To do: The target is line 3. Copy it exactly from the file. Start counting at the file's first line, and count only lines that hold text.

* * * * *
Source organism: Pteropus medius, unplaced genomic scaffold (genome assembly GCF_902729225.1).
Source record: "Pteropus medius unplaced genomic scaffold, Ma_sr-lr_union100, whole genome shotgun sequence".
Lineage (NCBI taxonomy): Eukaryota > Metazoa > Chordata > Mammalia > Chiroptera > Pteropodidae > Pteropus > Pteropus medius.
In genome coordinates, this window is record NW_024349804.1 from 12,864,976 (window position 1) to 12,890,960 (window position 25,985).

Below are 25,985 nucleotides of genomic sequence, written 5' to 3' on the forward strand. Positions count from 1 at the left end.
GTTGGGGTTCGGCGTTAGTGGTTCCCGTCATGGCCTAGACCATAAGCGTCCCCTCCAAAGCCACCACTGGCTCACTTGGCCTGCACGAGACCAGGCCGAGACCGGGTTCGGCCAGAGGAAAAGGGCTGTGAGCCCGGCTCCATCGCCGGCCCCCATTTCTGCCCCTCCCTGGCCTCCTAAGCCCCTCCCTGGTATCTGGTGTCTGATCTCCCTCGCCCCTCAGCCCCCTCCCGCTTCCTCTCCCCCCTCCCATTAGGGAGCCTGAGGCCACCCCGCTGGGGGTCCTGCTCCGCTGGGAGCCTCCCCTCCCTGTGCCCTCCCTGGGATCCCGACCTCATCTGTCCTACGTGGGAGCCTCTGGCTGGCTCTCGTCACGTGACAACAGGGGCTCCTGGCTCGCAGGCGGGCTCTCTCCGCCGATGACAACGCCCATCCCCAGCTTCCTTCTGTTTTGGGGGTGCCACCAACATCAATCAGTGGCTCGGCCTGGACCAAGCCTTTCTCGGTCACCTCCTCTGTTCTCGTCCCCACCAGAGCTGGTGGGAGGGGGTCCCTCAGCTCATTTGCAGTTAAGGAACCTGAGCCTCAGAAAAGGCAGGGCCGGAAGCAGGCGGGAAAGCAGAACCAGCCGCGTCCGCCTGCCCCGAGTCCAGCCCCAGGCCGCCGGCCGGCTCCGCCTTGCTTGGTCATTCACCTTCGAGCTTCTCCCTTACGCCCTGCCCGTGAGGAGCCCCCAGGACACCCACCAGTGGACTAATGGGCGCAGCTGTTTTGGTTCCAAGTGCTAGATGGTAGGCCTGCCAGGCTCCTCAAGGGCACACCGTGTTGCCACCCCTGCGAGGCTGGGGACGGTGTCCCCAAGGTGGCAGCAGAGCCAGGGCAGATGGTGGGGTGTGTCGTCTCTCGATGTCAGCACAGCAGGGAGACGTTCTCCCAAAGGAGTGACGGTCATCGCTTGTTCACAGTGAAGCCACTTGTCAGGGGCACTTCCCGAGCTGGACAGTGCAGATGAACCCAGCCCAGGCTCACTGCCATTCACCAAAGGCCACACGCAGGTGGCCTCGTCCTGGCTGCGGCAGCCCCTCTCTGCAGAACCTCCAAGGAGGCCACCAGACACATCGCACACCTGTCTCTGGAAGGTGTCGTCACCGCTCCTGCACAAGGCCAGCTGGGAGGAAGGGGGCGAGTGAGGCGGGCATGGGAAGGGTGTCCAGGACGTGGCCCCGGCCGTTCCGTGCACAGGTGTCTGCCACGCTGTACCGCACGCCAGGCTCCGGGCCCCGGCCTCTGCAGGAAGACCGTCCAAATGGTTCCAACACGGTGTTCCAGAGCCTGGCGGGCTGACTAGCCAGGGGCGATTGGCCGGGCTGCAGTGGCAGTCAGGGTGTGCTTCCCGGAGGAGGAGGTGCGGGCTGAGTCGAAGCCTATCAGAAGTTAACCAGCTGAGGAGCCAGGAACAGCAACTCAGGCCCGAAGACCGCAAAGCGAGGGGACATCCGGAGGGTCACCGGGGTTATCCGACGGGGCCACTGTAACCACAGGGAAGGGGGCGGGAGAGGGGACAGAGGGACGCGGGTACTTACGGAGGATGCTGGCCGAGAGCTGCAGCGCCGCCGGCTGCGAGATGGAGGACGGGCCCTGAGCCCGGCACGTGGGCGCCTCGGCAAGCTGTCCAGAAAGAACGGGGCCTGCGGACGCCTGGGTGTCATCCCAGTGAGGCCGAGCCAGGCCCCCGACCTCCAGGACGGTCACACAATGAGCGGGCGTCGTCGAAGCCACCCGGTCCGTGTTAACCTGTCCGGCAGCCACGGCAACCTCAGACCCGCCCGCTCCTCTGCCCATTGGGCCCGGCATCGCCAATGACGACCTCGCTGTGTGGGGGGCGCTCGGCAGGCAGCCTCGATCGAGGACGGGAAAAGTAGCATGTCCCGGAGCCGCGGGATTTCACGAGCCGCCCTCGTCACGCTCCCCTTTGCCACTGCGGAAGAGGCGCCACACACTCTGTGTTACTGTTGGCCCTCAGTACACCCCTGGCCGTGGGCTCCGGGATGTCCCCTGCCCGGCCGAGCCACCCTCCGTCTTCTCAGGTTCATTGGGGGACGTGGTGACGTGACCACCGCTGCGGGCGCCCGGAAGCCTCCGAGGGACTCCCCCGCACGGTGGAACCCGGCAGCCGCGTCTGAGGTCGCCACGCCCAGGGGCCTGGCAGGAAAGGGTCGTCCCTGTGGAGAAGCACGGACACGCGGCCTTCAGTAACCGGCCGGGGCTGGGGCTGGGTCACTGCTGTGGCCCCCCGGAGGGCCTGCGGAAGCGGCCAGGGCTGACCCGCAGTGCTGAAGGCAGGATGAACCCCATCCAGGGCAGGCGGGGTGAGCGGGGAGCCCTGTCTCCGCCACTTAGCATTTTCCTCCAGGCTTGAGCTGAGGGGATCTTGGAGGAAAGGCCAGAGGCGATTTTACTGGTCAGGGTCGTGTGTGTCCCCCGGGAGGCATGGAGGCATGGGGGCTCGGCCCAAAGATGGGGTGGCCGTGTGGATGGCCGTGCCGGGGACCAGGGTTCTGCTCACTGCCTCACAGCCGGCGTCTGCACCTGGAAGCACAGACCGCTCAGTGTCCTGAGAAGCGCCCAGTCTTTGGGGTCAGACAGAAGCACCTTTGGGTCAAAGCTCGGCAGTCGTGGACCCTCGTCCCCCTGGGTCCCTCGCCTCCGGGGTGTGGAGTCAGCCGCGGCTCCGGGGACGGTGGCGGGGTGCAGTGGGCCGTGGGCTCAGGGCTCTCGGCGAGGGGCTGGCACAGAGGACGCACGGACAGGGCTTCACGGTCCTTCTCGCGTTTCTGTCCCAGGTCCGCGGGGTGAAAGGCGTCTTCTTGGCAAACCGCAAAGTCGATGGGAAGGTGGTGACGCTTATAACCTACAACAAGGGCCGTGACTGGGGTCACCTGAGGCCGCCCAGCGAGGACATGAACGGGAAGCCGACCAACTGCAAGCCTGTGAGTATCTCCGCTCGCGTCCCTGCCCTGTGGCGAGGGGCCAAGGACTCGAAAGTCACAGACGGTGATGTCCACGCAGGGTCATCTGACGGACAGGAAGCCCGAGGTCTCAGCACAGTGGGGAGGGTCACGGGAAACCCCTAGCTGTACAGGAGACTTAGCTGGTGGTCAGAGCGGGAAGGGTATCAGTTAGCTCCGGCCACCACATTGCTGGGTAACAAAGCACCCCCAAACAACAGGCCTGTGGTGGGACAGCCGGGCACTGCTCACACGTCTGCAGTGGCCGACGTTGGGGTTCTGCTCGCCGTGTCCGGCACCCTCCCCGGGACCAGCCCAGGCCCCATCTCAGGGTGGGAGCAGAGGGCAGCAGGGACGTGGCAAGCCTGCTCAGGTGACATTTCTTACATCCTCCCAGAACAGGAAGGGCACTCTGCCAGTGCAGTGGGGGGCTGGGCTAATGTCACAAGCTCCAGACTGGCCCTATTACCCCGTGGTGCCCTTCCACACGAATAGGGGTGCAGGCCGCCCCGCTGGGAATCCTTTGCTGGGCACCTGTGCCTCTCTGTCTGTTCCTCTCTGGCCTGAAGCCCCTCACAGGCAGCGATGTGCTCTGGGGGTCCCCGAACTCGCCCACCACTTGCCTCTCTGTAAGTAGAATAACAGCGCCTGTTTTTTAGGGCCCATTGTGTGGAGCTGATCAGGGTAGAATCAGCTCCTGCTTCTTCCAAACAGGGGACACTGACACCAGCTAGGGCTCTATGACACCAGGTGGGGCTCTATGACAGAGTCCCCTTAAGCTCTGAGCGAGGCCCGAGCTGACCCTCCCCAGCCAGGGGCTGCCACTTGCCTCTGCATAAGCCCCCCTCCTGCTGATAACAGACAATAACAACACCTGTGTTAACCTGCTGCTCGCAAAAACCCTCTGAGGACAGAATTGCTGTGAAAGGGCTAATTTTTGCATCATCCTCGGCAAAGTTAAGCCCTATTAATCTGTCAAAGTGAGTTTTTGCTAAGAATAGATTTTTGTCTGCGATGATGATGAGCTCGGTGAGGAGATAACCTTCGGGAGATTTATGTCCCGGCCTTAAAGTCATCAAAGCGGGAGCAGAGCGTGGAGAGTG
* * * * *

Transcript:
Lineage (NCBI taxonomy): Eukaryota > Metazoa > Chordata > Mammalia > Chiroptera > Pteropodidae > Pteropus > Pteropus medius.